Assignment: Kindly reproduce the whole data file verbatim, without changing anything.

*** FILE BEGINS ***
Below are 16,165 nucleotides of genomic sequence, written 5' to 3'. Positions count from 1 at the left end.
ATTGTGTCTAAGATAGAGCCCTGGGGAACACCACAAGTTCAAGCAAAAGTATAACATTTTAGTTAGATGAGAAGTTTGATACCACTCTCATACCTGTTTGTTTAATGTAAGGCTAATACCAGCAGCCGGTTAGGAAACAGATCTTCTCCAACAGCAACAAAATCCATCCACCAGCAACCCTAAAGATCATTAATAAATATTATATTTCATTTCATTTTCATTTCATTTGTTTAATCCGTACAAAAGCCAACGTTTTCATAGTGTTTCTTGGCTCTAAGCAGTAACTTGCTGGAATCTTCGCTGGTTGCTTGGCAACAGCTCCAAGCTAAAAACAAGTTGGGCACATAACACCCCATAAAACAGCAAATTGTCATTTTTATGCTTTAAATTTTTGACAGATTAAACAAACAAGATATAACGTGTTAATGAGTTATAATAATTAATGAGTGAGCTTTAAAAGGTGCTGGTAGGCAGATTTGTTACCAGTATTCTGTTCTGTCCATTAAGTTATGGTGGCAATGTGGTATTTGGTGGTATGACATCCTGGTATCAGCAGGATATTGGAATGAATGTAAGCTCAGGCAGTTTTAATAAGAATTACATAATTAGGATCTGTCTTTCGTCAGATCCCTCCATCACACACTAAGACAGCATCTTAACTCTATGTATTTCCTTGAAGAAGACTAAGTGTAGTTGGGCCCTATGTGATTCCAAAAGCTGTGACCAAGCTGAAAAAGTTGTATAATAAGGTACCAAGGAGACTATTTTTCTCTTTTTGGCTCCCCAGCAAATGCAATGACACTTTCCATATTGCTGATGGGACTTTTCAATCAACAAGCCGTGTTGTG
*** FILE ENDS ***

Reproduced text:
Below are 16,165 nucleotides of genomic sequence, written 5' to 3'. Positions count from 1 at the left end.
ATTGTGTCTAAGATAGAGCCCTGGGGAACACCACAAGTTCAAGCAAAAGTATAACATTTTAGTTAGATGAGAAGTTTGATACCACTCTCATACCTGTTTGTTTAATGTAAGGCTAATACCAGCAGCCGGTTAGGAAACAGATCTTCTCCAACAGCAACAAAATCCATCCACCAGCAACCCTAAAGATCATTAATAAATATTATATTTCATTTCATTTTCATTTCATTTGTTTAATCCGTACAAAAGCCAACGTTTTCATAGTGTTTCTTGGCTCTAAGCAGTAACTTGCTGGAATCTTCGCTGGTTGCTTGGCAACAGCTCCAAGCTAAAAACAAGTTGGGCACATAACACCCCATAAAACAGCAAATTGTCATTTTTATGCTTTAAATTTTTGACAGATTAAACAAACAAGATATAACGTGTTAATGAGTTATAATAATTAATGAGTGAGCTTTAAAAGGTGCTGGTAGGCAGATTTGTTACCAGTATTCTGTTCTGTCCATTAAGTTATGGTGGCAATGTGGTATTTGGTGGTATGACATCCTGGTATCAGCAGGATATTGGAATGAATGTAAGCTCAGGCAGTTTTAATAAGAATTACATAATTAGGATCTGTCTTTCGTCAGATCCCTCCATCACACACTAAGACAGCATCTTAACTCTATGTATTTCCTTGAAGAAGACTAAGTGTAGTTGGGCCCTATGTGATTCCAAAAGCTGTGACCAAGCTGAAAAAGTTGTATAATAAGGTACCAAGGAGACTATTTTTCTCTTTTTGGCTCCCCAGCAAATGCAATGACACTTTCCATATTGCTGATGGGACTTTTCAATCAACAAGCCGTGTTGTG